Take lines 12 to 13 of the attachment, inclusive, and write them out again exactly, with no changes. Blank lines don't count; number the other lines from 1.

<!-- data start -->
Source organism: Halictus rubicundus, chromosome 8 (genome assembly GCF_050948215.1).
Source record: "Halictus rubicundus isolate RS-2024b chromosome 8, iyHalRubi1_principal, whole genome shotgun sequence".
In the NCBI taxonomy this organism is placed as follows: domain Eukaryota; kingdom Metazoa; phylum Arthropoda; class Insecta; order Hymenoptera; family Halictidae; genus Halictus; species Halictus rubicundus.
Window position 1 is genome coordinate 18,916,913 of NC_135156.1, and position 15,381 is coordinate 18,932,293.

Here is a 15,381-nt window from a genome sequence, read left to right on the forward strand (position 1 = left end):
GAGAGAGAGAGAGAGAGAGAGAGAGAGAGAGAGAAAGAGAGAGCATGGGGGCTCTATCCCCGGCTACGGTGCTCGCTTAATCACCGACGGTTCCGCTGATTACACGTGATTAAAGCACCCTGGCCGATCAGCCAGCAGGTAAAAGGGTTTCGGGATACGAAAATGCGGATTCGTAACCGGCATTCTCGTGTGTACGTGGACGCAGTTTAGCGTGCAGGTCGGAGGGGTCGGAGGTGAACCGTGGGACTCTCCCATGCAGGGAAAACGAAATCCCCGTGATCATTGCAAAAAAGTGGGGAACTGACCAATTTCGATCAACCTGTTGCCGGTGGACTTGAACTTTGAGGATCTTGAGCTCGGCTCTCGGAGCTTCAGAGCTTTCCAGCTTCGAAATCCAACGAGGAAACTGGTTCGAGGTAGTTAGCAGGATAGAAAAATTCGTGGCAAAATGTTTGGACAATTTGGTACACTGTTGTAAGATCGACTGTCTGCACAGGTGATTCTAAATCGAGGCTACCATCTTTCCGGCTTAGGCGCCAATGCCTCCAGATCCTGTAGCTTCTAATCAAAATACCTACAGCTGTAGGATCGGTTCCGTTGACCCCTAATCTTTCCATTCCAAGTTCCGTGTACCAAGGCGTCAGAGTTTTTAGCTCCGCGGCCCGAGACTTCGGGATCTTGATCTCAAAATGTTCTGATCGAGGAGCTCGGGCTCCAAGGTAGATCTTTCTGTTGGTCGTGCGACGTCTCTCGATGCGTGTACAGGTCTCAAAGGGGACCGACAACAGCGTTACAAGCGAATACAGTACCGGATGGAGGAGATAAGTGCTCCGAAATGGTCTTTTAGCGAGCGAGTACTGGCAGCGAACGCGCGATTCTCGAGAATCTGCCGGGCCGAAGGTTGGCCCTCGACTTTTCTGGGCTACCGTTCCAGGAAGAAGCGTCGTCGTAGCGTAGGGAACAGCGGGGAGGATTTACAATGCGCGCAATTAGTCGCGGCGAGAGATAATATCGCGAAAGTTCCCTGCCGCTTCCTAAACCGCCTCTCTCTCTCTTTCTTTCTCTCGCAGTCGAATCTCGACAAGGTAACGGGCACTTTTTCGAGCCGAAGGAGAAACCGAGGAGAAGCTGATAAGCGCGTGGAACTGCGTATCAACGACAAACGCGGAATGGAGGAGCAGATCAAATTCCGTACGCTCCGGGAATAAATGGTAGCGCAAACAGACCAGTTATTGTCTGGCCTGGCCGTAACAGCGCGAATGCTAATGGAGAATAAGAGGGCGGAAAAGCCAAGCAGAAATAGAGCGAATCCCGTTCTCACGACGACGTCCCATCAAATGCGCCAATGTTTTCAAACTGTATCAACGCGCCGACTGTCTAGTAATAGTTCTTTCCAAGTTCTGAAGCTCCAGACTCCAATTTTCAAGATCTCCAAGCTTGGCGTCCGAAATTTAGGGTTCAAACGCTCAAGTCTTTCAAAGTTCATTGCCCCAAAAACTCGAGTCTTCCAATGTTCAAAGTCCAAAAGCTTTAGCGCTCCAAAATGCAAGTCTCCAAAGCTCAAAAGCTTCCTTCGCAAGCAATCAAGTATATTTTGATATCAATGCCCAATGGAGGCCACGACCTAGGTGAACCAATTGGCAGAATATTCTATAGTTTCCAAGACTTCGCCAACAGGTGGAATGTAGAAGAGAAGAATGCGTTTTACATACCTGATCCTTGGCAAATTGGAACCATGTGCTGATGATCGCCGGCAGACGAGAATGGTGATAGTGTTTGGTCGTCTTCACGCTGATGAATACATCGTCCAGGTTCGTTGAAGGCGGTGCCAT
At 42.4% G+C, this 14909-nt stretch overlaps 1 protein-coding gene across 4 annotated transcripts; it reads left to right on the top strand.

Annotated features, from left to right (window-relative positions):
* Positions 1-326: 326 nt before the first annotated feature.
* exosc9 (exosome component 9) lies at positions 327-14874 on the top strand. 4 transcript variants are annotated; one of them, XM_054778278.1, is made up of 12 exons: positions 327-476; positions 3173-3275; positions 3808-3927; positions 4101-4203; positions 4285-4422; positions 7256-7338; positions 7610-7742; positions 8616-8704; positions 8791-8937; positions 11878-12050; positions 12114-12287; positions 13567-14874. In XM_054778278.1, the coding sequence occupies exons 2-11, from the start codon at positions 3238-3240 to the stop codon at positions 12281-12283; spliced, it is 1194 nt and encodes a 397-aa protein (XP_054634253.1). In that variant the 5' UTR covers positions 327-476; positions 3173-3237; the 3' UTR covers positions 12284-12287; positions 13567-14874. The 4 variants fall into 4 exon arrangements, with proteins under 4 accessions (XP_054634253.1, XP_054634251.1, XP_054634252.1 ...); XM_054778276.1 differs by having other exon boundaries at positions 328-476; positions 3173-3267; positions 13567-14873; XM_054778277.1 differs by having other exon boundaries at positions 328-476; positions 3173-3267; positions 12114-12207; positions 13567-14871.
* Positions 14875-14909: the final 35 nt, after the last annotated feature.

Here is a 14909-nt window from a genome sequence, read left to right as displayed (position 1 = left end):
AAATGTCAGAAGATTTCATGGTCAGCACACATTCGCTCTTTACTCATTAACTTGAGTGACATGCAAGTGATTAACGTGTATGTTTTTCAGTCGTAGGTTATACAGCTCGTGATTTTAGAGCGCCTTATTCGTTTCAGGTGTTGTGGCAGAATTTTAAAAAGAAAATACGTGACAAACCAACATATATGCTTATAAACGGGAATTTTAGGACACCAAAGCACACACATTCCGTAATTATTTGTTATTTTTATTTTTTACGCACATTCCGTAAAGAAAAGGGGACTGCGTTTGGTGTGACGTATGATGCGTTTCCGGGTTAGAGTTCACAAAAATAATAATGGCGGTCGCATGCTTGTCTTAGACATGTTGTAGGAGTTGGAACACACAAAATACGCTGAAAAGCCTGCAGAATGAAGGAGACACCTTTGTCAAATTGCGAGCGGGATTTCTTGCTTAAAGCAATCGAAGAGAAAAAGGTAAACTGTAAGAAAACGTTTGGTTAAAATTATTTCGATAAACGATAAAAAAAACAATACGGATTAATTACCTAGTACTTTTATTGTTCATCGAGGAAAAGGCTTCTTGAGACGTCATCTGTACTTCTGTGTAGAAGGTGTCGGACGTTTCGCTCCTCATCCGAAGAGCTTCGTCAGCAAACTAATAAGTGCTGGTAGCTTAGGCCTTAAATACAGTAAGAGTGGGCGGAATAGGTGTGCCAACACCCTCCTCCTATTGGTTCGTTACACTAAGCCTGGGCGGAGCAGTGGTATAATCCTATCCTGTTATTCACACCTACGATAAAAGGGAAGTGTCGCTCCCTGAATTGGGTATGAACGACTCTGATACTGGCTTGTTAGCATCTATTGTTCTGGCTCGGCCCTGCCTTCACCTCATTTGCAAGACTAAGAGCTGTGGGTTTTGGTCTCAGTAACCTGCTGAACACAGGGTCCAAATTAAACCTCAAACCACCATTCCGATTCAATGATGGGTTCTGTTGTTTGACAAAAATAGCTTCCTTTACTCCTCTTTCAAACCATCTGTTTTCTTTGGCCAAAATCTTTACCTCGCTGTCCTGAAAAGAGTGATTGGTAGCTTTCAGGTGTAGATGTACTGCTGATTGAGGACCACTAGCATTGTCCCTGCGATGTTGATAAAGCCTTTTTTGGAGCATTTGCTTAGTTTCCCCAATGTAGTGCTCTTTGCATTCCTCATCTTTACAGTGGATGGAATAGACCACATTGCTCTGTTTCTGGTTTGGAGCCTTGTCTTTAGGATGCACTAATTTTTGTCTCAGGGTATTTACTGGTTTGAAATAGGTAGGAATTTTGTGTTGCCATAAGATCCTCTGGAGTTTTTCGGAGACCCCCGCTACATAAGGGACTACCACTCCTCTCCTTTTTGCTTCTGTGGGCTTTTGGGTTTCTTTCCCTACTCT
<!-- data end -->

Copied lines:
Here is a 14909-nt window from a genome sequence, read left to right as displayed (position 1 = left end):
AAATGTCAGAAGATTTCATGGTCAGCACACATTCGCTCTTTACTCATTAACTTGAGTGACATGCAAGTGATTAACGTGTATGTTTTTCAGTCGTAGGTTATACAGCTCGTGATTTTAGAGCGCCTTATTCGTTTCAGGTGTTGTGGCAGAATTTTAAAAAGAAAATACGTGACAAACCAACATATATGCTTATAAACGGGAATTTTAGGACACCAAAGCACACACATTCCGTAATTATTTGTTATTTTTATTTTTTACGCACATTCCGTAAAGAAAAGGGGACTGCGTTTGGTGTGACGTATGATGCGTTTCCGGGTTAGAGTTCACAAAAATAATAATGGCGGTCGCATGCTTGTCTTAGACATGTTGTAGGAGTTGGAACACACAAAATACGCTGAAAAGCCTGCAGAATGAAGGAGACACCTTTGTCAAATTGCGAGCGGGATTTCTTGCTTAAAGCAATCGAAGAGAAAAAGGTAAACTGTAAGAAAACGTTTGGTTAAAATTATTTCGATAAACGATAAAAAAAACAATACGGATTAATTACCTAGTACTTTTATTGTTCATCGAGGAAAAGGCTTCTTGAGACGTCATCTGTACTTCTGTGTAGAAGGTGTCGGACGTTTCGCTCCTCATCCGAAGAGCTTCGTCAGCAAACTAATAAGTGCTGGTAGCTTAGGCCTTAAATACAGTAAGAGTGGGCGGAATAGGTGTGCCAACACCCTCCTCCTATTGGTTCGTTACACTAAGCCTGGGCGGAGCAGTGGTATAATCCTATCCTGTTATTCACACCTACGATAAAAGGGAAGTGTCGCTCCCTGAATTGGGTATGAACGACTCTGATACTGGCTTGTTAGCATCTATTGTTCTGGCTCGGCCCTGCCTTCACCTCATTTGCAAGACTAAGAGCTGTGGGTTTTGGTCTCAGTAACCTGCTGAACACAGGGTCCAAATTAAACCTCAAACCACCATTCCGATTCAATGATGGGTTCTGTTGTTTGACAAAAATAGCTTCCTTTACTCCTCTTTCAAACCATCTGTTTTCTTTGGCCAAAATCTTTACCTCGCTGTCCTGAAAAGAGTGATTGGTAGCTTTCAGGTGTAGATGTACTGCTGATTGAGGACCACTAGCATTGTCCCTGCGATGTTGATAAAGCCTTTTTTGGAGCATTTGCTTAGTTTCCCCAATGTAGTGCTCTTTGCATTCCTCATCTTTACAGTGGATGGAATAGACCACATTGCTCTGTTTCTGGTTTGGAGCCTTGTCTTTAGGATGCACTAATTTTTGTCTCAGGGTATTTACTGGTTTGAAATAGGTAGGAATTTTGTGTTGCCATAAGATCCTCTGGAGTTTTTCGGAGACCCCCGCTACATAAGGGACTACCACTCCTCTCCTTTTTGCTTCTGTGGGCTTTTGGGTTTCTTTCCCTACTCT